Flip The Media’s Elizabeth Hunter interviews Dan Savage to Find Out
In response to a recent spate of suicides of gay youth, Dan Savage and his partner Terry Miller developed It Gets Better, a video project that has inspired tens of thousands of LGBT people to post short, positive videos to YouTube with the hope that questioning teens will view the videos and realize life can “get better”. It Gets Better has garnered over 10 million views and has drawn national media attention.
It Gets Better is just one example of digital media providing a support network for LGBT youth. Other websites like The Trevor Project, Matthew’s Place, and GLAAD provide resources, forums, and counseling to gay youth who may be living in intolerant or unequipped regions, communities, or families. Social media provides an outlet for making queer friends and straight allies, and allows organizations like the University of Washington’s Q-Center—an on-campus safe haven, resource, and activism center—to reach enormous numbers of people for rallies, petitions, and events.
The internet is so profound in queer youth lives, Savage says, that the first thing intolerant parents often do when they find out their child is gay is ban them from the internet—not only because they could find gay porn or predators, but because they realize that the internet can provide support, affirmation, and therapy.
But, like all new media before it, digital media and social networks also pose difficulties for queer youth—issues that may never be apparent to a straight person navigating the digital media revolution.
The tragic “outing” of Rutgers student Tyler Clementi, in which two classmates secretly livestreamed his sexual encounter with another male, resulting in his suicide, was made possible by digital media. A Facebook page dedicated to Tyler Clementi’s memory was swarmed with anti-gay slurs soon after the family created it, prompting Facebook to intervene by erasing the comments and developing a company-sponsored resources page for kids being bullied.
In a phone interview with Flip The Media last week, Savage spoke candidly about the benefits of digital media and the effects of bullying on queer youth as a result of new digital platforms. He discussed how the closest thing LGBT youth once had to the support social media platforms now offered were phone chains. Now, there are countless websites and news outlets documenting the lives and experiences of LGBT people.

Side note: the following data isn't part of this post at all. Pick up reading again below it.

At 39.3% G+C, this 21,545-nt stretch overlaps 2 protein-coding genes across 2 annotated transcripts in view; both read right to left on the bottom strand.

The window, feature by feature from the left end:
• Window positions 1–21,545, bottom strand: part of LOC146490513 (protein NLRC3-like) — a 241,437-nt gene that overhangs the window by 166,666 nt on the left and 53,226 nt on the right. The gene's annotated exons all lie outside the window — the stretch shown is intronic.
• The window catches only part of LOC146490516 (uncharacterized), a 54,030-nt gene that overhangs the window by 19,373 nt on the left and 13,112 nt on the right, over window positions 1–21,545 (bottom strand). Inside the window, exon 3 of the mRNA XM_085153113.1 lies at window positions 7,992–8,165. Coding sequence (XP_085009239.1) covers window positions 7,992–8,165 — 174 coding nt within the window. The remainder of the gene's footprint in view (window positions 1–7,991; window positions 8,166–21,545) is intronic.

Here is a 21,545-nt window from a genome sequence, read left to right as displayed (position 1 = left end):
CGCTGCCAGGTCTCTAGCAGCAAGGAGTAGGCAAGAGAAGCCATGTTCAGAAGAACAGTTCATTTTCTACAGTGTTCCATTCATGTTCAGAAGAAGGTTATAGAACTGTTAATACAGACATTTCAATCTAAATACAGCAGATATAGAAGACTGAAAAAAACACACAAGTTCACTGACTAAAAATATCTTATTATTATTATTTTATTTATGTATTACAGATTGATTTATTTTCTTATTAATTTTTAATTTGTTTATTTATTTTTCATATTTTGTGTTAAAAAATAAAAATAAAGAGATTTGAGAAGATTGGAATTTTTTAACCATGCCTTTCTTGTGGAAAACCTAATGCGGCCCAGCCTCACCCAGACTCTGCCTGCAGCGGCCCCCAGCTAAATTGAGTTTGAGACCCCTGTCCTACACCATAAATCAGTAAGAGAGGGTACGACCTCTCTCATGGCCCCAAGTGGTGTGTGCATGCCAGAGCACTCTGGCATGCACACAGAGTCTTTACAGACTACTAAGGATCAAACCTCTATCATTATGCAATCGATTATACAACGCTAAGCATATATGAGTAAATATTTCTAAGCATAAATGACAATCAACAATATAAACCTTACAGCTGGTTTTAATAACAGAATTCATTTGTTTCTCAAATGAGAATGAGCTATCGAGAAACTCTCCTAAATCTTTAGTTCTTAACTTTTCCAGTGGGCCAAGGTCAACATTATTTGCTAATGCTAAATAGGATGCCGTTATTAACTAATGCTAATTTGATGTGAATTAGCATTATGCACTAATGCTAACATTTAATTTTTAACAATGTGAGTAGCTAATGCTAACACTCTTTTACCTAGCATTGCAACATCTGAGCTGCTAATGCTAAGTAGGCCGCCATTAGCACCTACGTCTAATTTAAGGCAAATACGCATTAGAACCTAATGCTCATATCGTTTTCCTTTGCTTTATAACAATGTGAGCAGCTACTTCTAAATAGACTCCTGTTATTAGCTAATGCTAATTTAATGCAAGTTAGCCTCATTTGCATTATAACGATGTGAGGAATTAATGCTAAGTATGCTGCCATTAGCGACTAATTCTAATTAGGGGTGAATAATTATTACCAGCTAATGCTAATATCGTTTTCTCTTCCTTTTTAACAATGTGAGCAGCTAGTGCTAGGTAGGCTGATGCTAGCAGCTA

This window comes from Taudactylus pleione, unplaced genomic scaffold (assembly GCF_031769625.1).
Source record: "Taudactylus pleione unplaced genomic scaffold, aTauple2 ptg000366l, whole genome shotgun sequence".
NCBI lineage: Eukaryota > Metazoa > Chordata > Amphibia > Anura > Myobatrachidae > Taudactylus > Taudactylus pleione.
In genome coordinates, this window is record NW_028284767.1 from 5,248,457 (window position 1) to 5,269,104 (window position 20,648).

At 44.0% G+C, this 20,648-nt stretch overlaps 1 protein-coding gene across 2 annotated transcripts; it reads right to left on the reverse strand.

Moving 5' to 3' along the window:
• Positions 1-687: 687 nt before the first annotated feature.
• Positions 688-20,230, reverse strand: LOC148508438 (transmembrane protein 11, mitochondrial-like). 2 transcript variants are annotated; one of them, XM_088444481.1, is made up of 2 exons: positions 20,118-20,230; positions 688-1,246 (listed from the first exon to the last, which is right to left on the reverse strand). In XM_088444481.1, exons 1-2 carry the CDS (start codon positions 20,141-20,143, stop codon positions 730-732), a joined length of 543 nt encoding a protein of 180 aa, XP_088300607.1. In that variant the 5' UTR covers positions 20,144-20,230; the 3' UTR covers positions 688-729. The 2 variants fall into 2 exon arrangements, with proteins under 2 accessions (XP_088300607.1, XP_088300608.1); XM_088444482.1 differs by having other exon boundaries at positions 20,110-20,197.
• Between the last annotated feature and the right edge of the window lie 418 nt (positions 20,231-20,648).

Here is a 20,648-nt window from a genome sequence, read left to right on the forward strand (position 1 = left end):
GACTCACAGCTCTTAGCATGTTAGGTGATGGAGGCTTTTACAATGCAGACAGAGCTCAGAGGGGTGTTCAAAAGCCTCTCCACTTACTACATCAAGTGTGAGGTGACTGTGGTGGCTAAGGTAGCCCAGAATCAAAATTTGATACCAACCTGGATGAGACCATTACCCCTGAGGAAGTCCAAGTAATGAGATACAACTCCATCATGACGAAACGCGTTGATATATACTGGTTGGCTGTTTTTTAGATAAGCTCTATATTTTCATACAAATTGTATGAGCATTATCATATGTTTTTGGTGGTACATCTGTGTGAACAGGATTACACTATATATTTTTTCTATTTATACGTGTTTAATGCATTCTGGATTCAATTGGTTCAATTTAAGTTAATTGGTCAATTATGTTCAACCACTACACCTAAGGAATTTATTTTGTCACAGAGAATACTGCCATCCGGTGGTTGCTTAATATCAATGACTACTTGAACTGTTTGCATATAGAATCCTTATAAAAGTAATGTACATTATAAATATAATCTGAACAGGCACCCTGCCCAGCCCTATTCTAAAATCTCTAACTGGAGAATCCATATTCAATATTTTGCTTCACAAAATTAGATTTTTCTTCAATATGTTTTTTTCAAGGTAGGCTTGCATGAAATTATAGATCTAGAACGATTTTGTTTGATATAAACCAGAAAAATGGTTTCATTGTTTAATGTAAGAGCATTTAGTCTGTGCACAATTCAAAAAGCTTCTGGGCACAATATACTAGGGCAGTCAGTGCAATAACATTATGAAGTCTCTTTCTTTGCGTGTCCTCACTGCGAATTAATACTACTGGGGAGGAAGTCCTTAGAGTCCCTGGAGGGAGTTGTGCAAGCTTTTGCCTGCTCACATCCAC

Savage pointed out that online bullying is just the latest extension of the offline harassment LGBT kids have long faced.
“They’re very familiar with 24/7 bullying. They’re bullied at school by their classmates, they get home and all too often they’re bullied by their parents, they’re brought to church on Sunday’s to be bullied by God, they’re bullied by their siblings, their neighbors—its nothing new for queer kids,” said Savage.
Savage also believes that bullying that results in physical harm, or worse, needs to be brought to the justice system, and bullies need to be prosecuted to the fullest extent of the law.
“Parents need to stop going to teachers and administrators and trying to handle this [bullying] inside,” he said, “They need to go to the police.”
Savage added that the UW has a role to play by requiring every freshman to take a Human Sexuality course that makes clear that bullying queer kids will not be tolerated.
Kyle Rapinan, a UW student and member of the Q-Center, has seen first hand the complexities of digital media in the lives of queer youth. Often, queer freshman come out at college and not at home. Since the Q-Center uses social media to promote their events, it must be diligent in protecting these students’ privacy. Tagging photos, for example, becomes tricky.
Rapinan says that numerous students have visited the Q-Center for advice after their parents or guardians began questioning the content on their Facebook pages. The proliferation of social networks has forced some queer youth to lead dual lives, monitoring every comment and “like” on their Facebook pages for fear of being inadvertently “outed.”
But above all, Rapinan sees digital media as a tool for better community organizing. While anonymous bullying though MySpace or on hate-filled websites is a problem, Rapinan also sees the amazing numbers that can be reached at the click of a mouse.
Thanks to advances in digital media, there is a vast number of students learning that they are not alone. Despite potential bullying and untimely “outing,” it’s clear the digital media revolution will continue to play a key role in the lives of LGBT youth.
But Rapinan wants to see work like Savage’s go even farther, “We need to make it better. We need to engage young people and also do intergenerational work, using digital media to convey diverse story lines [and] connect with young people.”